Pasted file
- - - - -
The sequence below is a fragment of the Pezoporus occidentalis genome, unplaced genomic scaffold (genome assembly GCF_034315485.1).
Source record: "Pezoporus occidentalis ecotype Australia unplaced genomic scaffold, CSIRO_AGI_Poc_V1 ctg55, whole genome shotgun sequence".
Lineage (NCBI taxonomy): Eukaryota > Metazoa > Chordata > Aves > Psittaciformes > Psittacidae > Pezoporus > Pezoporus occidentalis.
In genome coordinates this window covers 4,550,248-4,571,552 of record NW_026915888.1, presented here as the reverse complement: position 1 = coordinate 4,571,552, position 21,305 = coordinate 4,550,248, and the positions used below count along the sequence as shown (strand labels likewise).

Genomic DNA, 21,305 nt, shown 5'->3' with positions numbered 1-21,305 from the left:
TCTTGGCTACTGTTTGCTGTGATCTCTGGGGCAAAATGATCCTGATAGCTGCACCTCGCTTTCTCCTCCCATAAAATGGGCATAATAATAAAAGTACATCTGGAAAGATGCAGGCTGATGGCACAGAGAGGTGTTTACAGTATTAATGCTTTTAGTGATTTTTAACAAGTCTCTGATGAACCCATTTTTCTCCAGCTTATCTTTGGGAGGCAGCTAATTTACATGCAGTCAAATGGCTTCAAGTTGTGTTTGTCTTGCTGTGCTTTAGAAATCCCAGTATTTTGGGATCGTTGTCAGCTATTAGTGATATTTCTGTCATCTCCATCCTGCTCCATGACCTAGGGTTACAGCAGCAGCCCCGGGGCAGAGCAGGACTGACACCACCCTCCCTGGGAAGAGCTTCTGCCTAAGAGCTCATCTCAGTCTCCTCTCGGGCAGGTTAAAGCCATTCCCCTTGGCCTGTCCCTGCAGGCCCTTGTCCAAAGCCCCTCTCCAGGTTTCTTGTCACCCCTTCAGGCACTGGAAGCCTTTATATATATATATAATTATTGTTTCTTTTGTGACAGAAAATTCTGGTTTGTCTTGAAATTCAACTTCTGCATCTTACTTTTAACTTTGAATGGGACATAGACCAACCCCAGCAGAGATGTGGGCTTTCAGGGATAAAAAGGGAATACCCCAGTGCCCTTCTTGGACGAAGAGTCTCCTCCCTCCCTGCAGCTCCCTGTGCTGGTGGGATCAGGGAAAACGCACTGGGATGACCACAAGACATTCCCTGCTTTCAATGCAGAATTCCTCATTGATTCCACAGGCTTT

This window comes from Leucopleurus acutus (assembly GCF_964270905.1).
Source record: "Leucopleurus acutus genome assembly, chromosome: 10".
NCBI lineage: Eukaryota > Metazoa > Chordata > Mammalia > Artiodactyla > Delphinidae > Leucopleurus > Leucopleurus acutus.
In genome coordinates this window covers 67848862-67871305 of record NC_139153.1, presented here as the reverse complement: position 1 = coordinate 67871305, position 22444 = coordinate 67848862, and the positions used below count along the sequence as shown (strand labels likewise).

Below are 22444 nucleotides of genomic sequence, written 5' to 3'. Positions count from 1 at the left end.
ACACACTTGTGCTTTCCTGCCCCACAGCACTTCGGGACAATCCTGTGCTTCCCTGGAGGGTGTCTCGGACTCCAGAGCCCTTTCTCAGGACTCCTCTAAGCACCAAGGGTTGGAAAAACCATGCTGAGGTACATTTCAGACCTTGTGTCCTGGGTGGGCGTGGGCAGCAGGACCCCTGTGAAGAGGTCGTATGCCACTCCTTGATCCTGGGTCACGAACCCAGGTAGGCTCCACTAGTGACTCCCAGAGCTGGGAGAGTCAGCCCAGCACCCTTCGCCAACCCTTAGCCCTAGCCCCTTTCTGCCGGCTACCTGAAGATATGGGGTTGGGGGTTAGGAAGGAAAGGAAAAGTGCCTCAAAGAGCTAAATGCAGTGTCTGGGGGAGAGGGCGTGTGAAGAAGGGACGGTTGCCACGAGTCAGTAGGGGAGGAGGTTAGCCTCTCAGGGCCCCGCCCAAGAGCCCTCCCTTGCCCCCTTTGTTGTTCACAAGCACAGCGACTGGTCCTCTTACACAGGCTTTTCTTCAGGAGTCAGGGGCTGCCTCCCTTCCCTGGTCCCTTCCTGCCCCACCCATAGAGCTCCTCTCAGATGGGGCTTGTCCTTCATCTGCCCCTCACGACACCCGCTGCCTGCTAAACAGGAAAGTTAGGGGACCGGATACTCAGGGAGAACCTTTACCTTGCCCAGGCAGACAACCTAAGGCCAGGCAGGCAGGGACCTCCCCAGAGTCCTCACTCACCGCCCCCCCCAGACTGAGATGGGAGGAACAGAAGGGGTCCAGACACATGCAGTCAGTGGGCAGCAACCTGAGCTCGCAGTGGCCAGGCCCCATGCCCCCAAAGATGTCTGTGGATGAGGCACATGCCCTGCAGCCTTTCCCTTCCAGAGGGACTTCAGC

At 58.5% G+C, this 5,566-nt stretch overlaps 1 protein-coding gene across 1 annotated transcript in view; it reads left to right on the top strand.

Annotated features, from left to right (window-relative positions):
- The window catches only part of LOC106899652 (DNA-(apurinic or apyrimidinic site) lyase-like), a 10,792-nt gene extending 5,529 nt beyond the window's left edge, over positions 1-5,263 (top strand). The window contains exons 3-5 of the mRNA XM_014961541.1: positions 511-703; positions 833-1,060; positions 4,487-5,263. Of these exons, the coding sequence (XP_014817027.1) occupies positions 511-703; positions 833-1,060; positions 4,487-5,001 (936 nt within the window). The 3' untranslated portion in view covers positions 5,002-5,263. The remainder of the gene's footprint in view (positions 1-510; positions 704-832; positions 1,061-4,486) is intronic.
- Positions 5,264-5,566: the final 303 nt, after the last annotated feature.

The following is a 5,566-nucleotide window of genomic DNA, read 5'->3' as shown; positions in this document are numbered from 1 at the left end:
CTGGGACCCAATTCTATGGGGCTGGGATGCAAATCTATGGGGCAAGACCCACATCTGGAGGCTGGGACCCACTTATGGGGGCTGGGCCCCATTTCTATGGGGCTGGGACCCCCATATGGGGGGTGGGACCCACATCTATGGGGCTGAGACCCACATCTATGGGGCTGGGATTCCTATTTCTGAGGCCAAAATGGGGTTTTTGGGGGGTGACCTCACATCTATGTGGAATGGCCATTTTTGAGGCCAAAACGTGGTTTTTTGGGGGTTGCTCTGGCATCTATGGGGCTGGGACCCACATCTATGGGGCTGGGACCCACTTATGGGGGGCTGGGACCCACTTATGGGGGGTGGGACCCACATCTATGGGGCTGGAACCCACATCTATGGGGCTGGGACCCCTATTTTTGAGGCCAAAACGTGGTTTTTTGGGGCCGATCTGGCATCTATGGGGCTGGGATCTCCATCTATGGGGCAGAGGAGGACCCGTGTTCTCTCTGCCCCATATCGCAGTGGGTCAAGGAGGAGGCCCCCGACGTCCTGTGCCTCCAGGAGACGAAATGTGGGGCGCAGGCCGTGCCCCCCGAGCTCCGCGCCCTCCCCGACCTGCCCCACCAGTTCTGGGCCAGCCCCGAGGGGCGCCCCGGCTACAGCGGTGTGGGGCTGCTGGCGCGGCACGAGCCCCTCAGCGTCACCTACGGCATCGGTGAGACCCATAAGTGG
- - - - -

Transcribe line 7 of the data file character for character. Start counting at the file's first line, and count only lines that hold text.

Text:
This window comes from Leucopleurus acutus (assembly GCF_964270905.1).